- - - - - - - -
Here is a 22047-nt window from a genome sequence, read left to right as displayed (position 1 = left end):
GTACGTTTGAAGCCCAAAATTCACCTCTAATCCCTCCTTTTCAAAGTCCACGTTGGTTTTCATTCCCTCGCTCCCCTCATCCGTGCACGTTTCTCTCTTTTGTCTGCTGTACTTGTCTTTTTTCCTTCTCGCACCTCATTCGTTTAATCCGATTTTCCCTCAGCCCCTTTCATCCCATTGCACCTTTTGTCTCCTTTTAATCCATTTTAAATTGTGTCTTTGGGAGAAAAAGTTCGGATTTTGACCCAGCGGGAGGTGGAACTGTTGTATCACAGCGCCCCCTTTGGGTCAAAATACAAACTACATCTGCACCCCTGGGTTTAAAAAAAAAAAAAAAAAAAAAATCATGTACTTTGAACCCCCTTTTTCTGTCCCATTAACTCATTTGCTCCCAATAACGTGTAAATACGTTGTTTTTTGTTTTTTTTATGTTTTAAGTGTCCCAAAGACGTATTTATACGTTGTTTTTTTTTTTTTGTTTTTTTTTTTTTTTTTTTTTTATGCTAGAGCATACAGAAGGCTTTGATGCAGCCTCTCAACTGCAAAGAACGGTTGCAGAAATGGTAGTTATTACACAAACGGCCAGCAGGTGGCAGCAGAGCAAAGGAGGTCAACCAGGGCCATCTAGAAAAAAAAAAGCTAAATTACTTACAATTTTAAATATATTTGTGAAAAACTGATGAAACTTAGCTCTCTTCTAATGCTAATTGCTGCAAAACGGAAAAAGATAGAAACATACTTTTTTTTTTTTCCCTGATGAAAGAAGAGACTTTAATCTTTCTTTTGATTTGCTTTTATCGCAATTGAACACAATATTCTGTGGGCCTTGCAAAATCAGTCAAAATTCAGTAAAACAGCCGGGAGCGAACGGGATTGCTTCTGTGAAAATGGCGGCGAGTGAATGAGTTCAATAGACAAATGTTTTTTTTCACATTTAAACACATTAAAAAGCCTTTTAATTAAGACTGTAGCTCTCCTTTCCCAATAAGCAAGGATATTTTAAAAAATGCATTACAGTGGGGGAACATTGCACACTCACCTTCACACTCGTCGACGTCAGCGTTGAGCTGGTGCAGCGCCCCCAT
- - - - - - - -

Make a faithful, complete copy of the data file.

Here is a 22047-nt window from a genome sequence, read left to right as displayed (position 1 = left end):
GTACGTTTGAAGCCCAAAATTCACCTCTAATCCCTCCTTTTCAAAGTCCACGTTGGTTTTCATTCCCTCGCTCCCCTCATCCGTGCACGTTTCTCTCTTTTGTCTGCTGTACTTGTCTTTTTTCCTTCTCGCACCTCATTCGTTTAATCCGATTTTCCCTCAGCCCCTTTCATCCCATTGCACCTTTTGTCTCCTTTTAATCCATTTTAAATTGTGTCTTTGGGAGAAAAAGTTCGGATTTTGACCCAGCGGGAGGTGGAACTGTTGTATCACAGCGCCCCCTTTGGGTCAAAATACAAACTACATCTGCACCCCTGGGTTTAAAAAAAAAAAAAAAAAAAAAATCATGTACTTTGAACCCCCTTTTTCTGTCCCATTAACTCATTTGCTCCCAATAACGTGTAAATACGTTGTTTTTTGTTTTTTTTATGTTTTAAGTGTCCCAAAGACGTATTTATACGTTGTTTTTTTTTTTTTGTTTTTTTTTTTTTTTTTTTTTTATGCTAGAGCATACAGAAGGCTTTGATGCAGCCTCTCAACTGCAAAGAACGGTTGCAGAAATGGTAGTTATTACACAAACGGCCAGCAGGTGGCAGCAGAGCAAAGGAGGTCAACCAGGGCCATCTAGAAAAAAAAAAGCTAAATTACTTACAATTTTAAATATATTTGTGAAAAACTGATGAAACTTAGCTCTCTTCTAATGCTAATTGCTGCAAAACGGAAAAAGATAGAAACATACTTTTTTTTTTTTCCCTGATGAAAGAAGAGACTTTAATCTTTCTTTTGATTTGCTTTTATCGCAATTGAACACAATATTCTGTGGGCCTTGCAAAATCAGTCAAAATTCAGTAAAACAGCCGGGAGCGAACGGGATTGCTTCTGTGAAAATGGCGGCGAGTGAATGAGTTCAATAGACAAATGTTTTTTTTCACATTTAAACACATTAAAAAGCCTTTTAATTAAGACTGTAGCTCTCCTTTCCCAATAAGCAAGGATATTTTAAAAAATGCATTACAGTGGGGGAACATTGCACACTCACCTTCACACTCGTCGACGTCAGCGTTGAGCTGGTGCAGCGCCCCCAT